the thing, [that is] of the right as to which the confirmation or the acknowledgement  is to be made, and similarly that he to whom the confirmation is made [be in  possession of the thing], for if neither [of them] is, what is done will not be valid.1  A confirmation may be so made as to depend upon the first gift, as where one says, I  confirm to such a one such a thing (or such a gift) in so far as it was rightfully  made.2 By such confirmation the first gift, unless it is valid and complete in itself,  will not become valid, for such words so narrow and restrict the confirmation that  it cannot supply any defect, which is not so in a simple confirmation, where no inquiry  is made3 as to whether the gift was rightful or not, complete or incomplete, or  wholly void. It is also clear that a confirmation is a kind of ratification, [for] 4a special  confirmation ought to relate back to the time the gift was drawn up, as do other  ratifications of transactions,5 [but] 6though it may be supported by a precedent  gift,7 it sometimes suffices by itself if it contains the gift, as where one says, I have  given and confirmed. The effect of a confirmation is that he who confirms another's  gift, as that of an ancestor or a stranger, [or confirms his own, as where he makes a  gift under age, or while of unsound mind, or when not sui juris, or while under  duress, and confirms it when he is of full age, of sound mind, sui juris, or free of  duress,] may never invalidate it, 8whether the gift is complete or not, valid or invalid.  What was said of advowsons, which are among the appurtenances of one's  own property, is applicable to servitudes, which are appurtenant to the free  tenement of one person in the property of another, as where a right of pasturing,  or9 a right of way and the like is granted [by A.] to a man [B.] and his heirs;  though he [B.] does not use it in his lifetime, his heirs, included in the gift, may do  so [after his death]. And so may [his] assigns and donees if such are mentioned in  [A.'s] gift, by force of the modus of the gift;10 if they are not they cannot: the donor  [B.] could not transfer a use he did not have. But if they use for a long time through  the negligence and acquiescence of the first donor [A.], or if his confirmation or  that of his heirs is secured their use gains strength by force of the confirmation.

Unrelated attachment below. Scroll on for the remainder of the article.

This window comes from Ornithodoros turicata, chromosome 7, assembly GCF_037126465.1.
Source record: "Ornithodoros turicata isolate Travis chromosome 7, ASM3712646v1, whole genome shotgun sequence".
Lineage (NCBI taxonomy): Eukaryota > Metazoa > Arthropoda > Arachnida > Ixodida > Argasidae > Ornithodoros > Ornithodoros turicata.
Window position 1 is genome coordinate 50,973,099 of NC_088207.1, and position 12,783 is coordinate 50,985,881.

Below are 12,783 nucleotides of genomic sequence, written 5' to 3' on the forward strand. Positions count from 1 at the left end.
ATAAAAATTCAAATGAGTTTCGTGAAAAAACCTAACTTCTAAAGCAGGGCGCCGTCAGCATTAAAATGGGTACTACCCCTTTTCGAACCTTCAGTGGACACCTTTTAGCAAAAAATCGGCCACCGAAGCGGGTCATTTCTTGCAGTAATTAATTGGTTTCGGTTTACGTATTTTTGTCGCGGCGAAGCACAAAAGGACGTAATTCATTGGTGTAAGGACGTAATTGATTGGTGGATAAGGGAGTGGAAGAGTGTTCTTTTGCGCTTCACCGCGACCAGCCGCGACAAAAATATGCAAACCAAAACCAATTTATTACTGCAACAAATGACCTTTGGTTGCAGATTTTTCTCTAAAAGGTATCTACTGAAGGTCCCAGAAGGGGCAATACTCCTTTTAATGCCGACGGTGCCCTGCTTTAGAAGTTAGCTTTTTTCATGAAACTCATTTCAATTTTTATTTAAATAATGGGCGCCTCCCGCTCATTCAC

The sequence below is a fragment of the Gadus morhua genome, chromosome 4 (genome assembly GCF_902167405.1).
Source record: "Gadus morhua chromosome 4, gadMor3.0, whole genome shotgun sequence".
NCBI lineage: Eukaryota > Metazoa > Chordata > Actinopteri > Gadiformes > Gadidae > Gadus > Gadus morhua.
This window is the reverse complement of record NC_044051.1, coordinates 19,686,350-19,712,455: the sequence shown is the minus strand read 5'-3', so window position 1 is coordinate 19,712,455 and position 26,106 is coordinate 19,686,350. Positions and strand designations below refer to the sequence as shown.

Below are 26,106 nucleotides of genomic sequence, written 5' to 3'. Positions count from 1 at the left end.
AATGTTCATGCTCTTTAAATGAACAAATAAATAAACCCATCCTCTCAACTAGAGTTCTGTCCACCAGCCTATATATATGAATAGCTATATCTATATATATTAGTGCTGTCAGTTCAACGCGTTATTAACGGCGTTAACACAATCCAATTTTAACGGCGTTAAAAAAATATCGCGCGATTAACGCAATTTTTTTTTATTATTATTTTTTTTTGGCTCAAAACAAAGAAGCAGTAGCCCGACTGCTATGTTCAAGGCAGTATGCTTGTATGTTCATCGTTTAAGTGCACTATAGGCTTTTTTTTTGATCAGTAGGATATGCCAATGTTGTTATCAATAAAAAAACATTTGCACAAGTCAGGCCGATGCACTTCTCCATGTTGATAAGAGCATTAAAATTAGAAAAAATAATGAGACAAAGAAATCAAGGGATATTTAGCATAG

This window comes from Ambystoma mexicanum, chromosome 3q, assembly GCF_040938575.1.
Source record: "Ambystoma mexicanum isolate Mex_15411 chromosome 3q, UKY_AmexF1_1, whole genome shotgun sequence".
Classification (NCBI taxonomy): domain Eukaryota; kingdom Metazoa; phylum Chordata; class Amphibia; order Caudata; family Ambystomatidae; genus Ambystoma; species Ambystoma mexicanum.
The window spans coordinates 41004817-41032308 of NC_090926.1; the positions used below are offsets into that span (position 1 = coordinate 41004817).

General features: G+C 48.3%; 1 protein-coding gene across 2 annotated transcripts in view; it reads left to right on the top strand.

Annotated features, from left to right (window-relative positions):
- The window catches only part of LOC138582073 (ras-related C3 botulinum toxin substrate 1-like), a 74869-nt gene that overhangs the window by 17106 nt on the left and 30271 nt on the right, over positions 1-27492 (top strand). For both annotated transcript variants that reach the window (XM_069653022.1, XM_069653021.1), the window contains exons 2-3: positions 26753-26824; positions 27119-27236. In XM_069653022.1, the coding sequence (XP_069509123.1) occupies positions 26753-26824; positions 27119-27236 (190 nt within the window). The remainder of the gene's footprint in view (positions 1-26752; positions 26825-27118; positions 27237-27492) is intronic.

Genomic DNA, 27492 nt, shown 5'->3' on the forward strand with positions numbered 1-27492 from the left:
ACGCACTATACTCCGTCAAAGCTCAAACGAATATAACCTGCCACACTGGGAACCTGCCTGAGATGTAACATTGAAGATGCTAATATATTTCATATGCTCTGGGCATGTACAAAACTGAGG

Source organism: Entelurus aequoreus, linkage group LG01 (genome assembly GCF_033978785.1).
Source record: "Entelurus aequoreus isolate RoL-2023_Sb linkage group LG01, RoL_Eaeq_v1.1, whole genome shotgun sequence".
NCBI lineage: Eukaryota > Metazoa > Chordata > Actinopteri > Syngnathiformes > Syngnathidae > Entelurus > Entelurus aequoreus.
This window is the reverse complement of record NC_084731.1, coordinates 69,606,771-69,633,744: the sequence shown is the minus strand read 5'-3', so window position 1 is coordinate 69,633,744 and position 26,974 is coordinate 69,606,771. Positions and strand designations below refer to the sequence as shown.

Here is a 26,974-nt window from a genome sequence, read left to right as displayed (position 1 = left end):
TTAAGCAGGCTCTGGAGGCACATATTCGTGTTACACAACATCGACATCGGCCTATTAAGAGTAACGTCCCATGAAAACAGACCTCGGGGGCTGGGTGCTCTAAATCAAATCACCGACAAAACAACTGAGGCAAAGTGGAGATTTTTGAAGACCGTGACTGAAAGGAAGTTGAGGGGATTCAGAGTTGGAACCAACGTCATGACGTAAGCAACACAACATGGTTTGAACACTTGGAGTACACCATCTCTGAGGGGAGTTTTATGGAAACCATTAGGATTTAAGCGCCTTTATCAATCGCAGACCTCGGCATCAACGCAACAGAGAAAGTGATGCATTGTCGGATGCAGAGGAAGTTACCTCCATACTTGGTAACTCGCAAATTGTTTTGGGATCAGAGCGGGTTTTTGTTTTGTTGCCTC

Among other gifts there is the gift mortis causa, which is confirmed by death, of  which gift there are 12three kinds. The first, when one [makes a gift] undisturbed  by any fear of immediate danger but moved solely by the common mortality of  man. The second, when one moved by the imminent danger of death makes a gift  in such a way that it at once becomes the property of the recipient. The third,  where one moved by danger does not give so that it immediately becomes the  property of the recipient, but so that it will become such